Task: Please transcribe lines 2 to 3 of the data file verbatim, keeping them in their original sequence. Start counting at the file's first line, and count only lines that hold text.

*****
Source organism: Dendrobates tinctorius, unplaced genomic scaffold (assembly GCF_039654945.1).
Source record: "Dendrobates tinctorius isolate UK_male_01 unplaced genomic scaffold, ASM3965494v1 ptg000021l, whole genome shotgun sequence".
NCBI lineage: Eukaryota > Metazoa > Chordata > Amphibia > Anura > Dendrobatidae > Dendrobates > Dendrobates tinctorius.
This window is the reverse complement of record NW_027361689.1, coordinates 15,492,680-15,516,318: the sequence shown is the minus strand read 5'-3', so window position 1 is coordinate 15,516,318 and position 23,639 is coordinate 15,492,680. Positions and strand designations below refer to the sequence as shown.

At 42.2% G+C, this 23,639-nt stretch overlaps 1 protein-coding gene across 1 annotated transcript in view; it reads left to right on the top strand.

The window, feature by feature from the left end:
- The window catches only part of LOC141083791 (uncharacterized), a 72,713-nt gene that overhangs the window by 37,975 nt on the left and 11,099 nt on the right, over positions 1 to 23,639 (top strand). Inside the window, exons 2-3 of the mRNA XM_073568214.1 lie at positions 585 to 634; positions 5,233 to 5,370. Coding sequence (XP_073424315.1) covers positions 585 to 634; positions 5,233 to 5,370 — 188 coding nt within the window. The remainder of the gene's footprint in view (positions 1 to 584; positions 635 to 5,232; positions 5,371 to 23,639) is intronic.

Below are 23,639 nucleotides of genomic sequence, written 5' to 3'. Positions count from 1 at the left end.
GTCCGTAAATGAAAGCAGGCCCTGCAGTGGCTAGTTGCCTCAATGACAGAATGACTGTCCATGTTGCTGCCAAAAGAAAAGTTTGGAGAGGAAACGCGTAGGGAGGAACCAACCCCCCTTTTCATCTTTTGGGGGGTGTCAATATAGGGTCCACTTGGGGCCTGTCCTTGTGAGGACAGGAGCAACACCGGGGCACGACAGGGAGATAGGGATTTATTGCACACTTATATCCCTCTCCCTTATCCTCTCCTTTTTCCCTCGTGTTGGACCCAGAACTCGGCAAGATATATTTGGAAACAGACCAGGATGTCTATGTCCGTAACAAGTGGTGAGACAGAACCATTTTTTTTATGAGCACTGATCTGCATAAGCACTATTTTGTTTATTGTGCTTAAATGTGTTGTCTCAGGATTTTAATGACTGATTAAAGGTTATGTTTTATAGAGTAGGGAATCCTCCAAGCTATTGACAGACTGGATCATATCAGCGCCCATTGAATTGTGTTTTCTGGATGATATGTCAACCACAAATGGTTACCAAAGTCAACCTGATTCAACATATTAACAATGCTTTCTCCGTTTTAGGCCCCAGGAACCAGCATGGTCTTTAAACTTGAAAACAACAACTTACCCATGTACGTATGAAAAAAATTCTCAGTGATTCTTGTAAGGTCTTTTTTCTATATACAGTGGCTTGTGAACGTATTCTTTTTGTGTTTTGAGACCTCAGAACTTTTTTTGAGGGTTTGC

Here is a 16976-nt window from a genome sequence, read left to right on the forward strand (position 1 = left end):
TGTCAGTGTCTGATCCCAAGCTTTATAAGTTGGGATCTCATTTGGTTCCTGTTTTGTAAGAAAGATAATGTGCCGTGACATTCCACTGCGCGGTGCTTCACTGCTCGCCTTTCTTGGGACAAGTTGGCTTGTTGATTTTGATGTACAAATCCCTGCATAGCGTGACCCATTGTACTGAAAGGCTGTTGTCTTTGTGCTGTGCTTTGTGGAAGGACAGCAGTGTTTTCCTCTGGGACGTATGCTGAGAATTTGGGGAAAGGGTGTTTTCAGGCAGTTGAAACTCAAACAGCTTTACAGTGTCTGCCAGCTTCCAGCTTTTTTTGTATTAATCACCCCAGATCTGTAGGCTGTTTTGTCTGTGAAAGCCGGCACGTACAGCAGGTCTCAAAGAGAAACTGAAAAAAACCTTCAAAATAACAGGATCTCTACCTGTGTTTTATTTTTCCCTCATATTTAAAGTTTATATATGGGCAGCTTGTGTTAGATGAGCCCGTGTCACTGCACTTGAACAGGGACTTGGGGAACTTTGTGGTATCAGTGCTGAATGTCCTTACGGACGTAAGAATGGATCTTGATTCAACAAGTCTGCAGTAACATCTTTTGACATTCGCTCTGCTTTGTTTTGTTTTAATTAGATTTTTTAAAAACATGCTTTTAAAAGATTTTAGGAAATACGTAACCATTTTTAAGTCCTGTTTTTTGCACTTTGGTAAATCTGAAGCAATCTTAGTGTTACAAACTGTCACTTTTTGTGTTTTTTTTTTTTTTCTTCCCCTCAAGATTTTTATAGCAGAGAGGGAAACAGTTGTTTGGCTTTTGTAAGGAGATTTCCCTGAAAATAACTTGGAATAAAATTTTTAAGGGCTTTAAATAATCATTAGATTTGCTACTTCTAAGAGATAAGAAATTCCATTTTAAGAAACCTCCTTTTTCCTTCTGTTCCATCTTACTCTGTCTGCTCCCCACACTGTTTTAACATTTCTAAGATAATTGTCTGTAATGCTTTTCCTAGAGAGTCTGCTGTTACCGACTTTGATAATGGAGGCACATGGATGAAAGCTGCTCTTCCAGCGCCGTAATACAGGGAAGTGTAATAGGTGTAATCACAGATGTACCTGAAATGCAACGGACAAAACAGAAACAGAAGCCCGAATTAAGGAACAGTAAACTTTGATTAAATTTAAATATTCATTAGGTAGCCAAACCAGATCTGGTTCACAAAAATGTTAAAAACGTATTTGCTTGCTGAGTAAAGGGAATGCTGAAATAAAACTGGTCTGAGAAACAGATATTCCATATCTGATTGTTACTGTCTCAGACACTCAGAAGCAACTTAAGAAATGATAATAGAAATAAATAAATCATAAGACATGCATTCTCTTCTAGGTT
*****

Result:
Source record: "Dendrobates tinctorius isolate UK_male_01 unplaced genomic scaffold, ASM3965494v1 ptg000021l, whole genome shotgun sequence".
NCBI lineage: Eukaryota > Metazoa > Chordata > Amphibia > Anura > Dendrobatidae > Dendrobates > Dendrobates tinctorius.